Group gets a look at old manuscripts in Pittsburgh
Those fragments of history – and many other original manuscripts – were on display Thursday in a half-dozen of the city’s museums and libraries as part of the annual meeting of the Manuscript Society.
“Pittsburgh is rich in all sorts of historical treasures that the average person doesn’t know Pittsburgh has,” said Charlotte Tancin, librarian at the Hunt Institute for Botanical Documentation at Carnegie Mellon University.
A bounty of historical documents in Oakland were on display Thursday, from the earliest known example of Johann Sebastian Bach’s hand at the Carnegie Library of Pittsburgh to a special 1792 printing of the Bill of Rights at the Posner Center at CMU to Foster’s original sketchbook at Stephen Foster Memorial Hall.
“Within a mile or two, you have all these fantastic repositories that hold key historical treasures,” said Michael Dabrishus, assistant university librarian for the University of Pittsburgh. “Not just for Pittsburgh and Allegheny County but for our nation’s history.”
In some cases, American and local history overlap.
The Hillman Library at Pitt put together a display Thursday for the Manuscript Society of the Darlington Collection, focusing on works collected in the 19th century by William Darlington concerning early American history and westward exploration. The exhibit is now open to the public, and will be until September.
Behind a glass case, visitors can view a 1754 letter from George Washington – on a yellowed piece of paper but written in script clear as day – describing an unfortunate surrender of a small fort at the forks of the Monongahela and Allegheny rivers. Another letter from Washington’s travel companion Christopher Gist describes Washington falling off his raft into the Monongahela as they attempted to cross the river.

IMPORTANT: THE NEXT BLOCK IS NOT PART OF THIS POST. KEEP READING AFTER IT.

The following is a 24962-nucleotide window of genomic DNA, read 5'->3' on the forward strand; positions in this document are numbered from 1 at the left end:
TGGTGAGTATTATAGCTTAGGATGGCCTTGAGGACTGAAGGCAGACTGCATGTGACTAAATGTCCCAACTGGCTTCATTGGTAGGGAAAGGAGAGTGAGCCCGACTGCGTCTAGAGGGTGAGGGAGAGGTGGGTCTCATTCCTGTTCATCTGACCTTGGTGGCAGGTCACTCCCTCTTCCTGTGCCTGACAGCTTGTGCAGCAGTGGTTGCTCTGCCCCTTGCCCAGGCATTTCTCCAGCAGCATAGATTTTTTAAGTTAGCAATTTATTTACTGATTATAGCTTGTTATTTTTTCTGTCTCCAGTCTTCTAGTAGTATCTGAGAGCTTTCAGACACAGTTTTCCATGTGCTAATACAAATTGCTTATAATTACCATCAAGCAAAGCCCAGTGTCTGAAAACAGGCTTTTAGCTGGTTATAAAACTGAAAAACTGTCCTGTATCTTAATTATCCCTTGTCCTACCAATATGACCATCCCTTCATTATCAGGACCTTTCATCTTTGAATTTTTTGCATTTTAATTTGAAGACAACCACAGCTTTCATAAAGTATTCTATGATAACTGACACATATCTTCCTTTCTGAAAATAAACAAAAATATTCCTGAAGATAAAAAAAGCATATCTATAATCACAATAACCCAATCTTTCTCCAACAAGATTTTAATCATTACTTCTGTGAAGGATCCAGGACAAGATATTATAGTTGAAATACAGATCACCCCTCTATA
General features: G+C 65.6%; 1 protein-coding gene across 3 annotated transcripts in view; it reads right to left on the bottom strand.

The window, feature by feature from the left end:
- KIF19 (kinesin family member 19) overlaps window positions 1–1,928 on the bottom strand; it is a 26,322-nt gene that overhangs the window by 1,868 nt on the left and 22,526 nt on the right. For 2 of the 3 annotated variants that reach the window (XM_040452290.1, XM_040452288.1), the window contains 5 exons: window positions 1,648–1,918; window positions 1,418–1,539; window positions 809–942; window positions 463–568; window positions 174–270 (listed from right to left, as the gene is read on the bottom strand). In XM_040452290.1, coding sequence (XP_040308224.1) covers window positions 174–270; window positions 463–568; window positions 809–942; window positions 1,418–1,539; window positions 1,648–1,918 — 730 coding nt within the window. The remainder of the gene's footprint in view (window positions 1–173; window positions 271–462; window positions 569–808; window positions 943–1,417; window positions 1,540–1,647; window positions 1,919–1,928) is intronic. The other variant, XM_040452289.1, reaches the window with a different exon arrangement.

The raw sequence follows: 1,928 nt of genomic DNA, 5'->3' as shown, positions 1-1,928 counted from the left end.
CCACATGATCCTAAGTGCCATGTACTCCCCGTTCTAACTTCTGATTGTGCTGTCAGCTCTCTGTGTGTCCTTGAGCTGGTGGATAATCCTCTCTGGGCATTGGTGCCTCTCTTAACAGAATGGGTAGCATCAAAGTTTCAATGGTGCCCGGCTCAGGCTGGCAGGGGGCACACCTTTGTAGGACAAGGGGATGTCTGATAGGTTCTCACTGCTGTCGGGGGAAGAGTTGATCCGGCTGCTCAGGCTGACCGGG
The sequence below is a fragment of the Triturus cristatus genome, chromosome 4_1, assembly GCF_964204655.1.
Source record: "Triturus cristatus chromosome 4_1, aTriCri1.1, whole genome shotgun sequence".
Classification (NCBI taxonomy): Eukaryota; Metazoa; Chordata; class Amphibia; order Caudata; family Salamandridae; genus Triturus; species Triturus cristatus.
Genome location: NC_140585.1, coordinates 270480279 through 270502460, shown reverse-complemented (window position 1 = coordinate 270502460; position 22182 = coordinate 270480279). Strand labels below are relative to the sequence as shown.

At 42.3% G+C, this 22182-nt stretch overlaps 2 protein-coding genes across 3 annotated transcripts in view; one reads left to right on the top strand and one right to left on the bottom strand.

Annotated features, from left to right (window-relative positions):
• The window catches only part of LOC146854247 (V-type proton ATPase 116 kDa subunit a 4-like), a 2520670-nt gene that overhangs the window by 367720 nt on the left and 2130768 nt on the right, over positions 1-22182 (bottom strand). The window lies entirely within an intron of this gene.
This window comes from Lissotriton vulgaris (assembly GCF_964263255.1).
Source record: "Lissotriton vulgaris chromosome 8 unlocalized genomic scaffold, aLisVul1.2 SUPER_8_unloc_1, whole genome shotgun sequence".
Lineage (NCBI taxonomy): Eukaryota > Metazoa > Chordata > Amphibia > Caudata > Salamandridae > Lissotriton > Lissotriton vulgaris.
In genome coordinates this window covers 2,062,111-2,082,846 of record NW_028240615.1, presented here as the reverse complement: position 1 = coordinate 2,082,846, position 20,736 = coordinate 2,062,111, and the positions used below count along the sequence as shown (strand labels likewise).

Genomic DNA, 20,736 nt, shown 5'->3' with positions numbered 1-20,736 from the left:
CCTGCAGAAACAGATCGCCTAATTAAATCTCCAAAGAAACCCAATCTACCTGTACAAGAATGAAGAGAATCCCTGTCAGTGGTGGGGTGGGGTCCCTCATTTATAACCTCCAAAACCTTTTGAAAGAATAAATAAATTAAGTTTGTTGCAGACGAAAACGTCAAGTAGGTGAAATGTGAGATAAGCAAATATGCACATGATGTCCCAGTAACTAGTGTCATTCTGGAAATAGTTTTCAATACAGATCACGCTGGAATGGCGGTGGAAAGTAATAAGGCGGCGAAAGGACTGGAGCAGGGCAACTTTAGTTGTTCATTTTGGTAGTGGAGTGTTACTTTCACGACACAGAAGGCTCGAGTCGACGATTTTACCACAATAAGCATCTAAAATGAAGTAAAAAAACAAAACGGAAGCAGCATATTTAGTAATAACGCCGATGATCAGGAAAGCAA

Darlington also commissioned exact replicas to be drawn of early maps of the Pittsburgh region, including one used by Washington.
The Manuscript Society is a group of collectors, librarians and archivists dedicated to the study of original documents. The group has been meeting since 1948 in locations ranging from Ann Arbor, Mich., to Estonia, but this is its first visit to Pittsburgh. Once called the National Society of Autograph Collectors, the group changed its name in 1952 to reflect its broad focus.
And while Pittsburgh’s historical documents aren’t necessarily hidden, many collections are tucked away from most foot traffic. The Hunt Institute for Botanical Documentation, for example, is located on the quiet fifth floor of CMU’s Hunt Library. The institute is home to the collection of Rachel McMasters Miller, who began collecting botanical manuscripts at age 15 and went on to marry Alcoa chairman Roy Arthur Hunt.
The Hunt Library was constructed in 1960 to provide a home for the botanical collection, after the Hunts spurned offers from Yale University and Cornell University in order to keep the collection in Pittsburgh. At Hunt’s direction, the building was sheathed in Alcoa aluminum – with even the cabinets in the Hunt Institute for Botanical Documentation made of aluminum anodized to look like bronze.
On a table there Thursday lay one of the earliest Western documents indicating an interest in botany – a passage about herbs written on animal skins from about 1150. On the other end of the table, an elaborately drawn and illustrated gardener’s diploma marked graduation after years of study for a German gardener in 1741.
And on a ledge nearby, a note written and signed by Charles Darwin, asking an unknown recipient to bring him distilled water.
The displays were to continue Friday and Saturday, and the group was to view manuscripts in the collection of Pittsburgh Post-Gazette publisher John Robinson Block, as well as items at the Heinz History Center and documents at Fallingwater.
Information from: Pittsburgh Post-Gazette, http://www.post-gazette.com
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